Take on the worst of the jobs

Washing said dog after the muddy walk; peeling all the potatoes or criss-crossing the sodding sprouts {proven to add nothing, yet still we persist}. There are two types of guests at house parties: Those who waft downstairs on a cloud of Chanel insisting they must help, before disappearing to enjoy the party; and those who roll up their sleeves and ensure the host’s glass is always topped up. Be the latter.

If you want to make it into the stuff of houseguest legend, try to ensure your host get precious time to themselves {with sufficient hot water} to take off their apron and throw on some lippy, before everyone else rocks up: They will really thank you for this and you can always dash up to change later.

Fall in line

I am an only child, so my idea of a perfect end to Christmas day is collapsing in front of the fire with the remaining Quality Street and Vicar of Dibley Christmas special. So imagine my horror upon discovering that other families like games after dinner. Embarrassing, act-it-out, shouty games. I quickly learnt that when it is someone’s else’s party, your job as guest is to get stuck in, ideally humiliating yourself for their entertainment…so neck that sherry and get on with what the card tells you to.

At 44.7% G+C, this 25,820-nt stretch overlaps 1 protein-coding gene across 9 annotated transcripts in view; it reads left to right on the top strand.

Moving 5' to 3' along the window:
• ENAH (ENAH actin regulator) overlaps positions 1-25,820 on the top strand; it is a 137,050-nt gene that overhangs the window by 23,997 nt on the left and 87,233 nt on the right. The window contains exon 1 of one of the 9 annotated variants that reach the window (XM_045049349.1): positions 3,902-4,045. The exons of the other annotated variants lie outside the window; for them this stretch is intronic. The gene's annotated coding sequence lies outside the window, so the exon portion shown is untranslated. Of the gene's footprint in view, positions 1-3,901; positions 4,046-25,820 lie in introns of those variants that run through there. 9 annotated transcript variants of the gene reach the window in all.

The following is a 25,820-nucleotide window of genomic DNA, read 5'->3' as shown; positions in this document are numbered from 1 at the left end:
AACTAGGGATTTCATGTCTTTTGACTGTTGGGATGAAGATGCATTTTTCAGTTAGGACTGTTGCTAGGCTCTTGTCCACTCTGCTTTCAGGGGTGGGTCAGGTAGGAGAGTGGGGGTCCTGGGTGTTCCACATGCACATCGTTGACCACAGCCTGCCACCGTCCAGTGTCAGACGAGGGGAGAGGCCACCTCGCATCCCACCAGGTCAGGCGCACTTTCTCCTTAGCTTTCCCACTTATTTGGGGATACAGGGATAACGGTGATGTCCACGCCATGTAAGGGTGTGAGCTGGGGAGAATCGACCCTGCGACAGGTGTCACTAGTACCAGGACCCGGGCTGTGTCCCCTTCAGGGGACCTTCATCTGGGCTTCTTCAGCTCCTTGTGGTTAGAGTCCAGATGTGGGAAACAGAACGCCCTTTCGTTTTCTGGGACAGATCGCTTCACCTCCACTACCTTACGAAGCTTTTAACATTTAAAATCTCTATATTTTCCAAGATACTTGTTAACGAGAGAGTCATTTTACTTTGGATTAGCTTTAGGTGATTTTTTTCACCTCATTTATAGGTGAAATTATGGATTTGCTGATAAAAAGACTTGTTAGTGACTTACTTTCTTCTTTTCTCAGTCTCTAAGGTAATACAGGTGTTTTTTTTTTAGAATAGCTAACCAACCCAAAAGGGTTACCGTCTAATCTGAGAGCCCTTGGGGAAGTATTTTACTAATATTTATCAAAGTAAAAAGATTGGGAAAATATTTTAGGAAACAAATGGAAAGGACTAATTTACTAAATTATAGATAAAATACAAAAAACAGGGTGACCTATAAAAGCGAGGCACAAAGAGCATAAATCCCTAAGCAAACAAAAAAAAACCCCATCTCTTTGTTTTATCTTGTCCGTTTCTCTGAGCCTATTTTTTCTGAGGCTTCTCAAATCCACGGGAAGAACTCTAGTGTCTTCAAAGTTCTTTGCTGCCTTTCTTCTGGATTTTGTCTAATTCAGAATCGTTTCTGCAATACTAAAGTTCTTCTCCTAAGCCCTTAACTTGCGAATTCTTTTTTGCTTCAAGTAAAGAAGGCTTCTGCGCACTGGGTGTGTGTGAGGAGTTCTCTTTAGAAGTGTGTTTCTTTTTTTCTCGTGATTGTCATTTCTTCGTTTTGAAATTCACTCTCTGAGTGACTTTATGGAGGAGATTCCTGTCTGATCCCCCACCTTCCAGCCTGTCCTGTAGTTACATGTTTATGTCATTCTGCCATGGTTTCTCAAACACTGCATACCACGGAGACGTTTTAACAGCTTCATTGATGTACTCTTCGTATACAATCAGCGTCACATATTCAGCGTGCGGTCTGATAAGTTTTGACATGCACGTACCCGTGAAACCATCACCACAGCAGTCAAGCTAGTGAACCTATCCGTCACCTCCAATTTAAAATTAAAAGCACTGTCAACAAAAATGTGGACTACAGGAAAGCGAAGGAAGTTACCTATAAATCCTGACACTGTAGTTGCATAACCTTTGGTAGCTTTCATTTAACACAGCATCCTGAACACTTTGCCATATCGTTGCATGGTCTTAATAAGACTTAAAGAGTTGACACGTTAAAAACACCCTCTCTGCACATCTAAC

Take a proper gift

NOT a warm bottle of Hardy’s sauvignon and those M&S truffles that expired somewhere around Easter. I am talking a luxury thing that you’d be over the moon to receive yourself, that says ‘I recognise having us all descend on you for an extended period is hard and advance apologies should we annoy you.’

This is worth the investment, so that when you do accidentally use the last of the hot water, you can sheepishly light that three-wick candle or pour them a glass from that lovely, chilled magnum. If you are staying more than three nights, a) really? and b) don’t scrimp. And if you are bringing children…best make it a whole hamper.

Gifts likely to be well received…

– A bottle of their favourite scent. If you don’t know this, you probably shouldn’t be forcing yourself into their home – just a thought.

– A three-wick orange and clove candle from the Spitalfields Candle Company. The scent is stronger than the finest luxury brands

– Send a carefully curated case of wines ahead of time, with a note saying how much you are looking forward to your stay. Majestic are great for this, just be mindful of Christmas delivery.

– Gifts for children should be silent and distracting. If they require batteries, be sure to include these.

– If you’re looking to go large, stick to the classics: My mother was thrilled to receive an obscenely large Highgrove hamper from my husband the morning before he arrived for the weekend and actively swoon when he turned up.

– Cashmere socks from Johnstons of Elgin. If your host doesn’t appreciate these, well, you can’t possibly be blamed for that sort of idiosyncrasy.

And finally, if in doubt, remember the pineapple rule

Once considered hugely exotic, in the 15th Century pineapples were rented out by the day, to households who would display them proudly on tables or mantlepieces. Due to the expense, once guests had outstayed their welcome the host would simply remove the pineapple, neatly avoiding that awkward ‘what time is your train?’ chat.

So there you have it…to err is human, to forgive divine, so this Christmas just be considerate, take a {really} good thank you gift and if in doubt, be sure to leave before the pineapple does.

Wishing you a very merry Christmas stay x